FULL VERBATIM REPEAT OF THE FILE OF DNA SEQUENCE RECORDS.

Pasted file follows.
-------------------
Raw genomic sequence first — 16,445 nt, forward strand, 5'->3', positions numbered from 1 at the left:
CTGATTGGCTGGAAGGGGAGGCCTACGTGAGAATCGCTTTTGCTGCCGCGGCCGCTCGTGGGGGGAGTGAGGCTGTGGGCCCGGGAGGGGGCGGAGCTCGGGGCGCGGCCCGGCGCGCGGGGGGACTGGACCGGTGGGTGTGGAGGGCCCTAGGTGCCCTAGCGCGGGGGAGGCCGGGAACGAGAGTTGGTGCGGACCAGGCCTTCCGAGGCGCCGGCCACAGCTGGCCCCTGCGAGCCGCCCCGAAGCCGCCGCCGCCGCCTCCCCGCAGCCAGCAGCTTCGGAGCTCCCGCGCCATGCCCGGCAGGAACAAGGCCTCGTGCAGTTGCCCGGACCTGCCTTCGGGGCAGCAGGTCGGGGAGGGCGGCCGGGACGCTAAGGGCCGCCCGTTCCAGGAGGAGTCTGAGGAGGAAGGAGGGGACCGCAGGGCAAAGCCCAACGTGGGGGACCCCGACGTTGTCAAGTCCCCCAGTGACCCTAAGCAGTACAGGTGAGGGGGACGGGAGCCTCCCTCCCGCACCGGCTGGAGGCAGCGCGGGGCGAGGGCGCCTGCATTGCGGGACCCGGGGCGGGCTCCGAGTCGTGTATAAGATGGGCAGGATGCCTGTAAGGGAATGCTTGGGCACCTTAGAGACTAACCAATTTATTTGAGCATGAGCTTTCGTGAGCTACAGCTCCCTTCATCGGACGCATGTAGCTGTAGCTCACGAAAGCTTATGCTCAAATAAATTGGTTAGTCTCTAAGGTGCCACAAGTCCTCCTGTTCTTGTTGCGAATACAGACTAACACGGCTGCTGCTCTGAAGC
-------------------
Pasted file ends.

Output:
Raw genomic sequence first — 16,445 nt, forward strand, 5'->3', positions numbered from 1 at the left:
CTGATTGGCTGGAAGGGGAGGCCTACGTGAGAATCGCTTTTGCTGCCGCGGCCGCTCGTGGGGGGAGTGAGGCTGTGGGCCCGGGAGGGGGCGGAGCTCGGGGCGCGGCCCGGCGCGCGGGGGGACTGGACCGGTGGGTGTGGAGGGCCCTAGGTGCCCTAGCGCGGGGGAGGCCGGGAACGAGAGTTGGTGCGGACCAGGCCTTCCGAGGCGCCGGCCACAGCTGGCCCCTGCGAGCCGCCCCGAAGCCGCCGCCGCCGCCTCCCCGCAGCCAGCAGCTTCGGAGCTCCCGCGCCATGCCCGGCAGGAACAAGGCCTCGTGCAGTTGCCCGGACCTGCCTTCGGGGCAGCAGGTCGGGGAGGGCGGCCGGGACGCTAAGGGCCGCCCGTTCCAGGAGGAGTCTGAGGAGGAAGGAGGGGACCGCAGGGCAAAGCCCAACGTGGGGGACCCCGACGTTGTCAAGTCCCCCAGTGACCCTAAGCAGTACAGGTGAGGGGGACGGGAGCCTCCCTCCCGCACCGGCTGGAGGCAGCGCGGGGCGAGGGCGCCTGCATTGCGGGACCCGGGGCGGGCTCCGAGTCGTGTATAAGATGGGCAGGATGCCTGTAAGGGAATGCTTGGGCACCTTAGAGACTAACCAATTTATTTGAGCATGAGCTTTCGTGAGCTACAGCTCCCTTCATCGGACGCATGTAGCTGTAGCTCACGAAAGCTTATGCTCAAATAAATTGGTTAGTCTCTAAGGTGCCACAAGTCCTCCTGTTCTTGTTGCGAATACAGACTAACACGGCTGCTGCTCTGAAGC